Rich’s Winter Recommendations

Frozen-pipes

What will this toe numbing, water pipe-busting, shiver-inducing weather do to our vulnerable southern plants? The weather is anything but predictable as we all know, but the last few years have really been doozies when it comes to extremes!  Drought followed by ridiculously heavy rainfall and now freezing weather hanging around for over a week.  What is a landscape to do? 

Let’s deal with the latest extreme, the arctic express of January 2010.  It’s not that the temps have been disastrously low; they’ve certainly been lower and more disastrous in past years.  That they are staying below freezing for an extended period of time, however, is cause for some concern. 

 

So what can you do?  The harsh reality is that in many cases the answer is nothing.  People tend to use plants that are borderline hardy, (and some that just shouldn’t be considered at all) and harsh conditions such as these remind us that perhaps we should choose plants more discriminately while planning a landscape, or when we replace them, as will be the case with many this year I’m afraid.  In most instances it just isn’t practical to try to cover all those tender plants for extended periods.  Tent cities of plastic and multi-colored blankets over those poor plants look ridiculous on so many levels, and frankly, they’re still going to be damaged.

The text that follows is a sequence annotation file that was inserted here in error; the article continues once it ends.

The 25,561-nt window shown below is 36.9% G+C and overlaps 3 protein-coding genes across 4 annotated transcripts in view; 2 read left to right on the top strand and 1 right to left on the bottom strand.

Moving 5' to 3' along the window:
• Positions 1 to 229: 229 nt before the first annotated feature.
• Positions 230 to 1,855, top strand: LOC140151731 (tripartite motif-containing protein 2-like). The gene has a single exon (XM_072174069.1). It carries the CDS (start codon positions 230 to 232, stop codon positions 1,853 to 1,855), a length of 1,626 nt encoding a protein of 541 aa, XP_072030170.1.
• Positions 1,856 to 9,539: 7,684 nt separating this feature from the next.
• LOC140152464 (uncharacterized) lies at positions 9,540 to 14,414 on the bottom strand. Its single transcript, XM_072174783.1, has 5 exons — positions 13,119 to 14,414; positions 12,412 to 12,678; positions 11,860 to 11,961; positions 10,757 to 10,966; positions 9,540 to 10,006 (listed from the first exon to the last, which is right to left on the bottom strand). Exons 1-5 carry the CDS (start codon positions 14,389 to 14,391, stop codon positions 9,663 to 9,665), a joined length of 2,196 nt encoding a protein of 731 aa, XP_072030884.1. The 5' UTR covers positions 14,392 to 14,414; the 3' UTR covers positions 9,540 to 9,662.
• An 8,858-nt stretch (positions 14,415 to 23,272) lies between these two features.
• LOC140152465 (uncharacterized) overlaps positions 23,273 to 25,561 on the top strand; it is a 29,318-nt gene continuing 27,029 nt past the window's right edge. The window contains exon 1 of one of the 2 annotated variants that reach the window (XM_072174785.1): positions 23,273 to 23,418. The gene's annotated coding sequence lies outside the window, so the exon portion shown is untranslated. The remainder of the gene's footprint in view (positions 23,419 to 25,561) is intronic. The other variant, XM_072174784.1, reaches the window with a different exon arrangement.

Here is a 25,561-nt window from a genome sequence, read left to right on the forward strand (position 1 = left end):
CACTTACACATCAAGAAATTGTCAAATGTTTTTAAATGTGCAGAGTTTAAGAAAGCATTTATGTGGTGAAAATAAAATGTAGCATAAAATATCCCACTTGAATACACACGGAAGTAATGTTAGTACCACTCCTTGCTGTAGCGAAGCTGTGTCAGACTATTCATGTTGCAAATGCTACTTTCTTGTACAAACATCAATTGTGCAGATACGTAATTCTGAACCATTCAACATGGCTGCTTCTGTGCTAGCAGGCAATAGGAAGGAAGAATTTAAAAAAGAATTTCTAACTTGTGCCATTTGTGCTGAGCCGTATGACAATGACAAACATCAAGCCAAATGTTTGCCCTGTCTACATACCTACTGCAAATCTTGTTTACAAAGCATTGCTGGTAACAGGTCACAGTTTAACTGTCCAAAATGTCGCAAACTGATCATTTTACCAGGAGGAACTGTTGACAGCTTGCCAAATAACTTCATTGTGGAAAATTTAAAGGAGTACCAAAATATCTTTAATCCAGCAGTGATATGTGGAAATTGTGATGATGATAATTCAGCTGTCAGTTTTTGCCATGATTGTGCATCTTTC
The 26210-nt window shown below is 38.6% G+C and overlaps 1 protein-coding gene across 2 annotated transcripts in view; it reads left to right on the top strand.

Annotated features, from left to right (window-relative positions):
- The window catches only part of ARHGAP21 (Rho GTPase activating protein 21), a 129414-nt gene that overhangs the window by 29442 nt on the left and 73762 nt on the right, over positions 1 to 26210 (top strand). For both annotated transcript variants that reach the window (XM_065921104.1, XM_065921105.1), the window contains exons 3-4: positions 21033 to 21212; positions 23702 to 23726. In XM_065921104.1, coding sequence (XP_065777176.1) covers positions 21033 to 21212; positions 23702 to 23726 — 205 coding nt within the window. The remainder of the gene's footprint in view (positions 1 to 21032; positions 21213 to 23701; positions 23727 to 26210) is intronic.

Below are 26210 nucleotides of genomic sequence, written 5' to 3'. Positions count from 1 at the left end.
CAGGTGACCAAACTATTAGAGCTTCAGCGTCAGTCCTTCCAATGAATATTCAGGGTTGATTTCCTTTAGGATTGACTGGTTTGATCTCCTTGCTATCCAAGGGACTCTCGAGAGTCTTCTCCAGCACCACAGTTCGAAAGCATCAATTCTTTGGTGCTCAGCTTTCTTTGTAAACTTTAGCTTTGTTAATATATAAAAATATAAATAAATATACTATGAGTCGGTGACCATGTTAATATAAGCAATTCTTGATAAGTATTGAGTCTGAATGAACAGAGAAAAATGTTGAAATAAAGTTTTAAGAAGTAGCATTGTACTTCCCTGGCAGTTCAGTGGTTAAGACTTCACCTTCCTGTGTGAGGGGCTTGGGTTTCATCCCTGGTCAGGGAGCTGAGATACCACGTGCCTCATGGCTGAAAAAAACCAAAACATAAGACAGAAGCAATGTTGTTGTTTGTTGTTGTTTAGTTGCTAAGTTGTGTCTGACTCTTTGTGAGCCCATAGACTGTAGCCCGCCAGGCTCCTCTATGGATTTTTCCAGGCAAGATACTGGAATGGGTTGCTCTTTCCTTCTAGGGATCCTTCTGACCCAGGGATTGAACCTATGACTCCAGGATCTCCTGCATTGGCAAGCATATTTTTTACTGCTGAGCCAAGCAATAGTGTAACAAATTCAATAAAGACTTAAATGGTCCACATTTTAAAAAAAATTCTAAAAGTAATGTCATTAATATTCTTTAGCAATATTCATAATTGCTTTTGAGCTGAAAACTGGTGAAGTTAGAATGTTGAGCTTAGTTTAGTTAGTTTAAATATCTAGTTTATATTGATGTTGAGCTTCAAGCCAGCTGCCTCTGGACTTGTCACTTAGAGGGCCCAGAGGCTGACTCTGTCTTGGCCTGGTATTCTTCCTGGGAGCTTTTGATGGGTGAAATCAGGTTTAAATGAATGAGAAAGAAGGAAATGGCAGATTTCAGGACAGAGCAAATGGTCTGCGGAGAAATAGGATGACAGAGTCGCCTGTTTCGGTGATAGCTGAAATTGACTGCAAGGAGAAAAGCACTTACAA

What then can you do?  You can plan ahead and contract with qualified, experienced landscape professionals like those at Unique Environmental who will design landscape areas using plants that will survive these extremes.  You can make sure your plants are well mulched before the cold weather arrives.  Once the weather warms, make sure that your plants are hydrated, especially in planters or raised beds, as these cold, windy dry days will desiccate a plant in no time flat.  Deadhead your pansies and give them a drink (straight up, NOT on the rocks!) and perhaps remulch those perennials, hostas and other more shallow rooted plants that are exposed to these decidedly northern conditions.  Should you notice damaged leaves on your evergreens, refrain from cutting them back until it is apparent they have died back, later this spring.

 

Beyond that, know that this is but a passing event and we’ll soon be warming again.  Join us at the Southeastern Flower Show at the Cobb Galleria Centre, February 4th through the 6th, enjoy our garden and those of others, and dream of sunny days and sultry nights.


Rich

Speak Your Mind

*